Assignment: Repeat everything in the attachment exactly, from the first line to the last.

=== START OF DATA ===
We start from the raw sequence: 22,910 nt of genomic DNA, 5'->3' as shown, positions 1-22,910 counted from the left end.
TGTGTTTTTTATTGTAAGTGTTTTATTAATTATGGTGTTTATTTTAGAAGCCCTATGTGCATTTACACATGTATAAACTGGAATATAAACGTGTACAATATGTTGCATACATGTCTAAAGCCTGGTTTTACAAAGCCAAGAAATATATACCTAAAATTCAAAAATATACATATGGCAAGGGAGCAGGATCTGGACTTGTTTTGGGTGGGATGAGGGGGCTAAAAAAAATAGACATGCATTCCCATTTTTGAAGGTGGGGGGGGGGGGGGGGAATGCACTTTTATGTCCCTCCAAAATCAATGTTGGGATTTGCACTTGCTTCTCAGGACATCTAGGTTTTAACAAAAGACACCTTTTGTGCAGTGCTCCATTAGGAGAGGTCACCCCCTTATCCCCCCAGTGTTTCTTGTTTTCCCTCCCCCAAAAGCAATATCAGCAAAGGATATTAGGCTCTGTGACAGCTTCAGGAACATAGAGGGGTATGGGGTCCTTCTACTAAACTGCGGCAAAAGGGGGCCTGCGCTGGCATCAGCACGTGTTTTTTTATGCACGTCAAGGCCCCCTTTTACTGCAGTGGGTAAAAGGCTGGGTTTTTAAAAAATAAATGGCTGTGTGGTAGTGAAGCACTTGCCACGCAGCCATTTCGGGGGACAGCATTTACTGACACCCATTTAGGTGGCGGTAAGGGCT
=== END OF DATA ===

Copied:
We start from the raw sequence: 22,910 nt of genomic DNA, 5'->3' as shown, positions 1-22,910 counted from the left end.
TGTGTTTTTTATTGTAAGTGTTTTATTAATTATGGTGTTTATTTTAGAAGCCCTATGTGCATTTACACATGTATAAACTGGAATATAAACGTGTACAATATGTTGCATACATGTCTAAAGCCTGGTTTTACAAAGCCAAGAAATATATACCTAAAATTCAAAAATATACATATGGCAAGGGAGCAGGATCTGGACTTGTTTTGGGTGGGATGAGGGGGCTAAAAAAAATAGACATGCATTCCCATTTTTGAAGGTGGGGGGGGGGGGGGGGAATGCACTTTTATGTCCCTCCAAAATCAATGTTGGGATTTGCACTTGCTTCTCAGGACATCTAGGTTTTAACAAAAGACACCTTTTGTGCAGTGCTCCATTAGGAGAGGTCACCCCCTTATCCCCCCAGTGTTTCTTGTTTTCCCTCCCCCAAAAGCAATATCAGCAAAGGATATTAGGCTCTGTGACAGCTTCAGGAACATAGAGGGGTATGGGGTCCTTCTACTAAACTGCGGCAAAAGGGGGCCTGCGCTGGCATCAGCACGTGTTTTTTTATGCACGTCAAGGCCCCCTTTTACTGCAGTGGGTAAAAGGCTGGGTTTTTAAAAAATAAATGGCTGTGTGGTAGTGAAGCACTTGCCACGCAGCCATTTCGGGGGACAGCATTTACTGACACCCATTTAGGTGGCGGTAAGGGCT